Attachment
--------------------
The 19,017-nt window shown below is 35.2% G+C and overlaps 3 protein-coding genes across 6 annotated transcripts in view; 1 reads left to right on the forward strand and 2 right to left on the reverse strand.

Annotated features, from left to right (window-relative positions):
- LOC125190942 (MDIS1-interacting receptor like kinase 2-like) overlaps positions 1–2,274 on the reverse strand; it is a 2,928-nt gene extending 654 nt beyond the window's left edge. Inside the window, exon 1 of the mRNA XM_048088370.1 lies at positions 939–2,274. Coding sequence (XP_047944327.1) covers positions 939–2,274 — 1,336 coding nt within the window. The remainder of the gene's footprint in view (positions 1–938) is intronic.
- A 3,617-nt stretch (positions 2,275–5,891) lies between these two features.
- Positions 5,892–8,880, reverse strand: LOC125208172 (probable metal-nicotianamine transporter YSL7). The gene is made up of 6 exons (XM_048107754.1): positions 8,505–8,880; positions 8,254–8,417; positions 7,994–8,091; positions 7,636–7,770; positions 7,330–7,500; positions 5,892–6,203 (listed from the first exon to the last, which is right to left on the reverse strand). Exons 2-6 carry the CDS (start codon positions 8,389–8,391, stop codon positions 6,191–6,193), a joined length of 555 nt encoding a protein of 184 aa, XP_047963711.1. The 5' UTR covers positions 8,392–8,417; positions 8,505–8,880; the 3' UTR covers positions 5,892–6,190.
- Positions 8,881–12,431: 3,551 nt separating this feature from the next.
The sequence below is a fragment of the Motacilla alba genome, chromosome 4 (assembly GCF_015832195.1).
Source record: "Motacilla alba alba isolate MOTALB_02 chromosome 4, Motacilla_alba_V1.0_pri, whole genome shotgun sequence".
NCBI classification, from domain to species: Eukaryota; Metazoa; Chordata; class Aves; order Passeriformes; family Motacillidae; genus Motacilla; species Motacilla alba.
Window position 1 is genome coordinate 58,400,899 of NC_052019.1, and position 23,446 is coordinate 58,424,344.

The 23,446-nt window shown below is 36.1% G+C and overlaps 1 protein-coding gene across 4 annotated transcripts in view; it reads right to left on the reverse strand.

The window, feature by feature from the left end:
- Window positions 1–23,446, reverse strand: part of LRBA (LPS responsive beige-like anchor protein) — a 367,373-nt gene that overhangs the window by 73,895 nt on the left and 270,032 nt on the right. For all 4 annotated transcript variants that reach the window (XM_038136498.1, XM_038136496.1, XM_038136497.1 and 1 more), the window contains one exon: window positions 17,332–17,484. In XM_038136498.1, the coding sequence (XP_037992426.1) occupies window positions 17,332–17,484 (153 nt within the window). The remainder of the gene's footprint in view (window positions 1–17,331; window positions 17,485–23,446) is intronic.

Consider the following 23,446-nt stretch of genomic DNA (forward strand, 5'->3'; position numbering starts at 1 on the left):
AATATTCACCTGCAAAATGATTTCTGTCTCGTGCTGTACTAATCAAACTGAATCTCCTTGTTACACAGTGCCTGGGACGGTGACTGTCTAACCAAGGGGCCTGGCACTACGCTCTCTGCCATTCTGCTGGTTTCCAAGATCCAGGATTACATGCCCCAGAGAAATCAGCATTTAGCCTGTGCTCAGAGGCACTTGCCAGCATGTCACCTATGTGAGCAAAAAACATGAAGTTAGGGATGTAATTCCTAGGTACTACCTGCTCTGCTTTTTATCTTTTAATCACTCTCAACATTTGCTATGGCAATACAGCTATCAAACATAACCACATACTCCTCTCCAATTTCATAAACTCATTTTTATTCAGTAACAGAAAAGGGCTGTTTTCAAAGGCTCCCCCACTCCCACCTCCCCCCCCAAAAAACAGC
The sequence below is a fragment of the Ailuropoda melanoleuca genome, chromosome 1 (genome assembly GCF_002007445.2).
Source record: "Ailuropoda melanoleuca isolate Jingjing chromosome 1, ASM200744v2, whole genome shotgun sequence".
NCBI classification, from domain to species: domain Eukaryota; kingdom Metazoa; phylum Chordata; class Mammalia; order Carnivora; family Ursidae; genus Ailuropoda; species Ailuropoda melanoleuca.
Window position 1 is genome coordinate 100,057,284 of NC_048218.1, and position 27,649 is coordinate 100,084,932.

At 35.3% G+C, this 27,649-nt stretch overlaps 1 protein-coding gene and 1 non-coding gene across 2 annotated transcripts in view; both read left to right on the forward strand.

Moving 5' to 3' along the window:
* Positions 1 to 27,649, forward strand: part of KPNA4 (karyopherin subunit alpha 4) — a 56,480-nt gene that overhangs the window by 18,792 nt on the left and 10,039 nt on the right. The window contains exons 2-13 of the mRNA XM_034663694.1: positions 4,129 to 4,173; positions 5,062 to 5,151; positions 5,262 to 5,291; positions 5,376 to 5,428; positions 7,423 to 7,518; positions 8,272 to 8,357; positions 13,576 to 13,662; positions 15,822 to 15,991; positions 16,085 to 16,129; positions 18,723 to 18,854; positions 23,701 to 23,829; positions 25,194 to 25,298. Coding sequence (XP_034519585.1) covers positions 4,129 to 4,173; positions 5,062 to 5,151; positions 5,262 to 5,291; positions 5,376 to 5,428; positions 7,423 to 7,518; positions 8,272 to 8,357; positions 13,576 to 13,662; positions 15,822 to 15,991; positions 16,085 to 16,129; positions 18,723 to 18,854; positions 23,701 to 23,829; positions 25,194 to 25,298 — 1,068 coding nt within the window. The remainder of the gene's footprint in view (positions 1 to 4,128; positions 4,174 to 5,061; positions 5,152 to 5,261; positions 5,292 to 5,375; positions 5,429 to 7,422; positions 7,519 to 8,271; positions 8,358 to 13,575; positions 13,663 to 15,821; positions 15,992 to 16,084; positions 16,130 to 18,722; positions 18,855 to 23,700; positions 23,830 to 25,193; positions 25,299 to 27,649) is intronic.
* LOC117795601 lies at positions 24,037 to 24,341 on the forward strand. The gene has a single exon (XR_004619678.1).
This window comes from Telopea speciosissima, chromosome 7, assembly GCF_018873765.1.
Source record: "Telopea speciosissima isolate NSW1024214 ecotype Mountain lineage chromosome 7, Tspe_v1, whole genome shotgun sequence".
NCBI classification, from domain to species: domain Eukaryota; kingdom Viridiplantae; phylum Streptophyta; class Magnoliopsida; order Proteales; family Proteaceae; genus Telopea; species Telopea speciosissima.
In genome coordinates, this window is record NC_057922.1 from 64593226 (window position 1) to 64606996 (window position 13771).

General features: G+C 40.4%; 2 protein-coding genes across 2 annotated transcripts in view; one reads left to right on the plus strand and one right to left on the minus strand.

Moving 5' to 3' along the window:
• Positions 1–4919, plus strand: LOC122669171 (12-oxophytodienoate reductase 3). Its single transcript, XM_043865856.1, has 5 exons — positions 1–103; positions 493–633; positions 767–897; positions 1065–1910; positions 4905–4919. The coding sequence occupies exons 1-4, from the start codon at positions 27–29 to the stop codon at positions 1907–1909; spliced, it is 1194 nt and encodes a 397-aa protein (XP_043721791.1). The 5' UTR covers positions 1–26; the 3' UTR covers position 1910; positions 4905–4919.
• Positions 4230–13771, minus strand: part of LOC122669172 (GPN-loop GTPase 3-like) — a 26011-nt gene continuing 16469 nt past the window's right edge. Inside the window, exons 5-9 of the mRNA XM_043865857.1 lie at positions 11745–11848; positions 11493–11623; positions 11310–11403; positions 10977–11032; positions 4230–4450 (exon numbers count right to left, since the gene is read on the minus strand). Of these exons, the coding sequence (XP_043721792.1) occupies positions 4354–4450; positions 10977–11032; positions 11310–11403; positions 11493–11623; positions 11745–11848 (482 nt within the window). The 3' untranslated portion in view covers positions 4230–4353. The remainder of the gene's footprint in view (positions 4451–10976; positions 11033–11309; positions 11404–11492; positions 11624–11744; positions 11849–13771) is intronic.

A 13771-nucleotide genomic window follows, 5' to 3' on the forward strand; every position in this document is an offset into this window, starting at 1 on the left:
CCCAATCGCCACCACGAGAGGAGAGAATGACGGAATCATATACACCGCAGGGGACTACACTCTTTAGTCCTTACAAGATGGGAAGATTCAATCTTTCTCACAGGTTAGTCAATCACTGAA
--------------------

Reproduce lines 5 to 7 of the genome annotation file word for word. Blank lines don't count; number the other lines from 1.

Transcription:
- Positions 5,892–8,880, reverse strand: LOC125208172 (probable metal-nicotianamine transporter YSL7). The gene is made up of 6 exons (XM_048107754.1): positions 8,505–8,880; positions 8,254–8,417; positions 7,994–8,091; positions 7,636–7,770; positions 7,330–7,500; positions 5,892–6,203 (listed from the first exon to the last, which is right to left on the reverse strand). Exons 2-6 carry the CDS (start codon positions 8,389–8,391, stop codon positions 6,191–6,193), a joined length of 555 nt encoding a protein of 184 aa, XP_047963711.1. The 5' UTR covers positions 8,392–8,417; positions 8,505–8,880; the 3' UTR covers positions 5,892–6,190.
- Positions 8,881–12,431: 3,551 nt separating this feature from the next.
The sequence below is a fragment of the Motacilla alba genome, chromosome 4 (assembly GCF_015832195.1).